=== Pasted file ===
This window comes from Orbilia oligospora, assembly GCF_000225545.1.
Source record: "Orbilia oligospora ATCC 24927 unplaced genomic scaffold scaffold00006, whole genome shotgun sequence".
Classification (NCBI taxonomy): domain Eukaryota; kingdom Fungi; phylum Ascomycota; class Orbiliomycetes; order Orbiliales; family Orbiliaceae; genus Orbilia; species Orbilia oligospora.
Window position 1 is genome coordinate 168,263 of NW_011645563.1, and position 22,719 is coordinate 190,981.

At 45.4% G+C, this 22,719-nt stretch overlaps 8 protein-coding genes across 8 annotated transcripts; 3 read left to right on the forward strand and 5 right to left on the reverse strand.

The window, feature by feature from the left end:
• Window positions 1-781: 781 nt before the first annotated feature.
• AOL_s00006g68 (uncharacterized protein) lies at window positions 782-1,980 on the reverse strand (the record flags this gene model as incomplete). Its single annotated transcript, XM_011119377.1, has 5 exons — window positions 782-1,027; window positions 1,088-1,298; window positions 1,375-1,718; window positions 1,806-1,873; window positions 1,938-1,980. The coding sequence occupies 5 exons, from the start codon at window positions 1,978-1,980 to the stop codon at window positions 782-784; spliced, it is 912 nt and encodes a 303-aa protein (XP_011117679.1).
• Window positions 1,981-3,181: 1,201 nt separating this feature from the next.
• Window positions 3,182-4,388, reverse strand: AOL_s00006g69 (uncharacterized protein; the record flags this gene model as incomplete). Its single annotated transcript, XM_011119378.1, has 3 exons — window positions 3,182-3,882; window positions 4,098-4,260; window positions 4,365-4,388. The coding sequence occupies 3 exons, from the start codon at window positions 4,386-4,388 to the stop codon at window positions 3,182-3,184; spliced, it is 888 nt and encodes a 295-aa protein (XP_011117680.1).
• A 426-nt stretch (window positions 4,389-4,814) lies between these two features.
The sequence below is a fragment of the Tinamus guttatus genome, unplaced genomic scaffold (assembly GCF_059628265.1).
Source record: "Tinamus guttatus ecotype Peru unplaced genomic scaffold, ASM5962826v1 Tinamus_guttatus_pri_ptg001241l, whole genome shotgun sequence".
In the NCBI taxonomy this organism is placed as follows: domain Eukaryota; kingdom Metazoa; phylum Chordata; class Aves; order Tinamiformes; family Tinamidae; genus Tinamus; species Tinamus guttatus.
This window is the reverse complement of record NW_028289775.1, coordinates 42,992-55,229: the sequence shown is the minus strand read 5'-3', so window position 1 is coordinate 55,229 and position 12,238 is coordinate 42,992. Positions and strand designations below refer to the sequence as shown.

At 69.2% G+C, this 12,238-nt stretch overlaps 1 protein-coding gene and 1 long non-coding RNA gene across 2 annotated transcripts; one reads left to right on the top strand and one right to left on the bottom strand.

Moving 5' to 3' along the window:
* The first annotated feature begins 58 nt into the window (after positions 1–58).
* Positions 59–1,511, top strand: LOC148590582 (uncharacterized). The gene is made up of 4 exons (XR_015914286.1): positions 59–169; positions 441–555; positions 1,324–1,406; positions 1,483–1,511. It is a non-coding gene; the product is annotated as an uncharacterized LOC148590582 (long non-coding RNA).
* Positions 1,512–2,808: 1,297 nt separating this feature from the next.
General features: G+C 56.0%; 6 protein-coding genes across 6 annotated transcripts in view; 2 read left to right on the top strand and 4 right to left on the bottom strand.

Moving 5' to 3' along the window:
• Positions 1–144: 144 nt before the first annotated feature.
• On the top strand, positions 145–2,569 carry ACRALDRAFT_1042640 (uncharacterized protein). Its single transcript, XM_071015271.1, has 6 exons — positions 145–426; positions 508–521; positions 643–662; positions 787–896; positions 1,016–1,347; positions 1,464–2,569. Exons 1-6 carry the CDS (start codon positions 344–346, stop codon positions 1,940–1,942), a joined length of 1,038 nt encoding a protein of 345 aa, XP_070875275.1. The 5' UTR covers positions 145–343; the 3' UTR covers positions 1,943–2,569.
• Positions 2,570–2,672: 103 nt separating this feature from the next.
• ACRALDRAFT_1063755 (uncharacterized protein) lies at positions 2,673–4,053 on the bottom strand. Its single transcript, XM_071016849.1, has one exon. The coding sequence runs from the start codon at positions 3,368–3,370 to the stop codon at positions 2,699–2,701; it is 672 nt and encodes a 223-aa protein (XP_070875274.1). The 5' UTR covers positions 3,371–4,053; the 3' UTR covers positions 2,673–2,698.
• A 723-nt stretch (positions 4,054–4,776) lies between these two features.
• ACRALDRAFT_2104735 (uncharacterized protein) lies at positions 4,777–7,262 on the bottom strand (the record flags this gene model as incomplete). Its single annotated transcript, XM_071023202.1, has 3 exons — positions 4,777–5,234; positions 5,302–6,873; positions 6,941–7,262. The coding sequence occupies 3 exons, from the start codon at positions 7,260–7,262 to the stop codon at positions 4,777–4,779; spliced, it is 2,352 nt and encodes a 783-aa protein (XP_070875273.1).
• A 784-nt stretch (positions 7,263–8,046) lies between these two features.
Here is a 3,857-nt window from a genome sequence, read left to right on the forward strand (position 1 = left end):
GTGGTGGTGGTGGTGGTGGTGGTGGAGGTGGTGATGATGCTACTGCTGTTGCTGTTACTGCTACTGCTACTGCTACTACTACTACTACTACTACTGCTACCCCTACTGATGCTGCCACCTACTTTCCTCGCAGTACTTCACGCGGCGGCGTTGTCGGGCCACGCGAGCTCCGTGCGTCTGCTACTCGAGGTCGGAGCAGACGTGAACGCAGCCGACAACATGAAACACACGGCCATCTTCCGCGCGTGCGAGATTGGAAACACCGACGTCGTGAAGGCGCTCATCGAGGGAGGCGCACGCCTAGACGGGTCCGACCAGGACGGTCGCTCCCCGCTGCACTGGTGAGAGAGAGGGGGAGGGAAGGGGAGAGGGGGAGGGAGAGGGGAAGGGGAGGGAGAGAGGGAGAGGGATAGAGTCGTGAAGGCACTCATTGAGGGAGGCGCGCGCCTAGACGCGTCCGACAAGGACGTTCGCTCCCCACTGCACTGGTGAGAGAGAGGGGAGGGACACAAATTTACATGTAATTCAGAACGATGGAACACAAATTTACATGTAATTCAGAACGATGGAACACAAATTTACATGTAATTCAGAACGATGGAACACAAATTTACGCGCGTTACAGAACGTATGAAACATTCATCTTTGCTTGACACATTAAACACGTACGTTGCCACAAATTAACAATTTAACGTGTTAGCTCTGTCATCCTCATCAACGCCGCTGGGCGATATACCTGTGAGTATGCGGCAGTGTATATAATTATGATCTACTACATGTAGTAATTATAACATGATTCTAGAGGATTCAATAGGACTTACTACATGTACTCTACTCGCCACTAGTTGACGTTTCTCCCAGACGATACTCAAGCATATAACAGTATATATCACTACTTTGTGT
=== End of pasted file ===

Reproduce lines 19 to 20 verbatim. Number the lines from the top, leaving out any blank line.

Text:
* Positions 59–1,511, top strand: LOC148590582 (uncharacterized). The gene is made up of 4 exons (XR_015914286.1): positions 59–169; positions 441–555; positions 1,324–1,406; positions 1,483–1,511. It is a non-coding gene; the product is annotated as an uncharacterized LOC148590582 (long non-coding RNA).
* Positions 1,512–2,808: 1,297 nt separating this feature from the next.